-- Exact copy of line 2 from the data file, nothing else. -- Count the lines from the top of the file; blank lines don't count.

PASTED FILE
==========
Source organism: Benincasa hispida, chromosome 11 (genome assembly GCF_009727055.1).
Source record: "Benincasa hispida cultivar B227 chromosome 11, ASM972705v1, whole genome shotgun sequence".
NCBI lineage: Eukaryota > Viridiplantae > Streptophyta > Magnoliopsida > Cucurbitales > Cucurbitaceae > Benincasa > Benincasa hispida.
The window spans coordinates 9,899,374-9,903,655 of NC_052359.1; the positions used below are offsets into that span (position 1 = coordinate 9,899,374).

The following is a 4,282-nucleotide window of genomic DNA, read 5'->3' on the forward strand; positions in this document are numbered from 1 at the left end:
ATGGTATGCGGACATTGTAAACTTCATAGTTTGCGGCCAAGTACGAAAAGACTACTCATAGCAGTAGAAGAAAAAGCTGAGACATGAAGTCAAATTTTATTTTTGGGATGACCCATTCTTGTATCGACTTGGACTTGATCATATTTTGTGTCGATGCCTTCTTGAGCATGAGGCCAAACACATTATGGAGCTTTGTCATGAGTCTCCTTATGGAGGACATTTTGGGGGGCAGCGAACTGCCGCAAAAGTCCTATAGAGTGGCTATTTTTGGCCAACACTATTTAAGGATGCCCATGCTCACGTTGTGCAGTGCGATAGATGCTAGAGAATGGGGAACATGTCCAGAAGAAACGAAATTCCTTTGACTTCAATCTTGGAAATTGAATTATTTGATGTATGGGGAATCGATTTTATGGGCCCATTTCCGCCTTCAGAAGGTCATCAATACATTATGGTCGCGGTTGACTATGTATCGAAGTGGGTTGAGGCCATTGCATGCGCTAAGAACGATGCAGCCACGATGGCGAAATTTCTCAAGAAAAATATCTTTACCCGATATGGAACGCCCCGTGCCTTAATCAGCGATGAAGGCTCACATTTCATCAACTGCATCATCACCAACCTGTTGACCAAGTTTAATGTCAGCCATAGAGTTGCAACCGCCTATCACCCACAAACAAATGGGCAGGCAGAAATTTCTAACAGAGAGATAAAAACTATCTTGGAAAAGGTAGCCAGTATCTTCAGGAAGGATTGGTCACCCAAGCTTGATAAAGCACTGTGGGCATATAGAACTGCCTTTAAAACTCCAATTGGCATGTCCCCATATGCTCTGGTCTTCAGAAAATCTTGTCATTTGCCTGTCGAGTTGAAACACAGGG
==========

Source record: "Benincasa hispida cultivar B227 chromosome 11, ASM972705v1, whole genome shotgun sequence".